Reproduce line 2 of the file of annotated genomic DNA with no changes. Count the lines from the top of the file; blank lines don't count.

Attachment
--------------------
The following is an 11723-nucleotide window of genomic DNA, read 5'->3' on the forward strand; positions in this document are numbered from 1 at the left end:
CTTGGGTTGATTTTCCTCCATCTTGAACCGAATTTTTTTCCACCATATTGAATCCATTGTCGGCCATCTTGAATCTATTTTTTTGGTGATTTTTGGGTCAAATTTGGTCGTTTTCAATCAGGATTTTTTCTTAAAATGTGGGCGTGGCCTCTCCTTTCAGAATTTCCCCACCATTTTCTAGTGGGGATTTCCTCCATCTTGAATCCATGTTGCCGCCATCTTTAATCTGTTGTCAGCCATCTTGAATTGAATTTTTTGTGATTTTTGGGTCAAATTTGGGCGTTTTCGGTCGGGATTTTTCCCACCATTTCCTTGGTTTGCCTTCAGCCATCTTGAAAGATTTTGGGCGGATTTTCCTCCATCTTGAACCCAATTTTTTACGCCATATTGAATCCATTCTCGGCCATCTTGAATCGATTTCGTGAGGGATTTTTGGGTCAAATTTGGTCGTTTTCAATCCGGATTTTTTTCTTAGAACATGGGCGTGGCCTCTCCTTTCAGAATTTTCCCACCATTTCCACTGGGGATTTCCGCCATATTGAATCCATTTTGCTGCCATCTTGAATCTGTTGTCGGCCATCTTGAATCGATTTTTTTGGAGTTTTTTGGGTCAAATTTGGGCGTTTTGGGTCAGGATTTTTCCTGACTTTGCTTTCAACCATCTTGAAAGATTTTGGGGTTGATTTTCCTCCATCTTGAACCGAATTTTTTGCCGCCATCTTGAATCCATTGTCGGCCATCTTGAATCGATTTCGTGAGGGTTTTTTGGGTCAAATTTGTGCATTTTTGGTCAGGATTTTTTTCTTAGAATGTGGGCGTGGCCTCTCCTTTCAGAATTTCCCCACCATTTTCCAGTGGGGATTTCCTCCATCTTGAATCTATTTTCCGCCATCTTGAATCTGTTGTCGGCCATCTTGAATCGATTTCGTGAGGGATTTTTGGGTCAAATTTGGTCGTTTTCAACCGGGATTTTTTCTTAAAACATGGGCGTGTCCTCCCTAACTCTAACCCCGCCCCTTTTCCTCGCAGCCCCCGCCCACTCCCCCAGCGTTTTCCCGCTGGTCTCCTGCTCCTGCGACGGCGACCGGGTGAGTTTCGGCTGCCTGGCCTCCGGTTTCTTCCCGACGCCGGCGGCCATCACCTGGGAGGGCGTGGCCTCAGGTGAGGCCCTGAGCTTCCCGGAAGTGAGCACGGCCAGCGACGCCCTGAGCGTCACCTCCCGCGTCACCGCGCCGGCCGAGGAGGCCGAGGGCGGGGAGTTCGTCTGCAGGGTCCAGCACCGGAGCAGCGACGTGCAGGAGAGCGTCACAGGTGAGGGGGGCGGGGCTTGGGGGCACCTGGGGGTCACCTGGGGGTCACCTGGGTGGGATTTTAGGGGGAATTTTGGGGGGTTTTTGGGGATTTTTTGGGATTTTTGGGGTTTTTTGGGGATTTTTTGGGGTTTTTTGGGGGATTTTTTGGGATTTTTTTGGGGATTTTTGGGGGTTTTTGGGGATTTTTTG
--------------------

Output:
CTTGGGTTGATTTTCCTCCATCTTGAACCGAATTTTTTTCCACCATATTGAATCCATTGTCGGCCATCTTGAATCTATTTTTTTGGTGATTTTTGGGTCAAATTTGGTCGTTTTCAATCAGGATTTTTTCTTAAAATGTGGGCGTGGCCTCTCCTTTCAGAATTTCCCCACCATTTTCTAGTGGGGATTTCCTCCATCTTGAATCCATGTTGCCGCCATCTTTAATCTGTTGTCAGCCATCTTGAATTGAATTTTTTGTGATTTTTGGGTCAAATTTGGGCGTTTTCGGTCGGGATTTTTCCCACCATTTCCTTGGTTTGCCTTCAGCCATCTTGAAAGATTTTGGGCGGATTTTCCTCCATCTTGAACCCAATTTTTTACGCCATATTGAATCCATTCTCGGCCATCTTGAATCGATTTCGTGAGGGATTTTTGGGTCAAATTTGGTCGTTTTCAATCCGGATTTTTTTCTTAGAACATGGGCGTGGCCTCTCCTTTCAGAATTTTCCCACCATTTCCACTGGGGATTTCCGCCATATTGAATCCATTTTGCTGCCATCTTGAATCTGTTGTCGGCCATCTTGAATCGATTTTTTTGGAGTTTTTTGGGTCAAATTTGGGCGTTTTGGGTCAGGATTTTTCCTGACTTTGCTTTCAACCATCTTGAAAGATTTTGGGGTTGATTTTCCTCCATCTTGAACCGAATTTTTTGCCGCCATCTTGAATCCATTGTCGGCCATCTTGAATCGATTTCGTGAGGGTTTTTTGGGTCAAATTTGTGCATTTTTGGTCAGGATTTTTTTCTTAGAATGTGGGCGTGGCCTCTCCTTTCAGAATTTCCCCACCATTTTCCAGTGGGGATTTCCTCCATCTTGAATCTATTTTCCGCCATCTTGAATCTGTTGTCGGCCATCTTGAATCGATTTCGTGAGGGATTTTTGGGTCAAATTTGGTCGTTTTCAACCGGGATTTTTTCTTAAAACATGGGCGTGTCCTCCCTAACTCTAACCCCGCCCCTTTTCCTCGCAGCCCCCGCCCACTCCCCCAGCGTTTTCCCGCTGGTCTCCTGCTCCTGCGACGGCGACCGGGTGAGTTTCGGCTGCCTGGCCTCCGGTTTCTTCCCGACGCCGGCGGCCATCACCTGGGAGGGCGTGGCCTCAGGTGAGGCCCTGAGCTTCCCGGAAGTGAGCACGGCCAGCGACGCCCTGAGCGTCACCTCCCGCGTCACCGCGCCGGCCGAGGAGGCCGAGGGCGGGGAGTTCGTCTGCAGGGTCCAGCACCGGAGCAGCGACGTGCAGGAGAGCGTCACAGGTGAGGGGGGCGGGGCTTGGGGGCACCTGGGGGTCACCTGGGGGTCACCTGGGTGGGATTTTAGGGGGAATTTTGGGGGGTTTTTGGGGATTTTTTGGGATTTTTGGGGTTTTTTGGGGATTTTTTGGGGTTTTTTGGGGGATTTTTTGGGATTTTTTTGGGGATTTTTGGGGGTTTTTGGGGATTTTTTG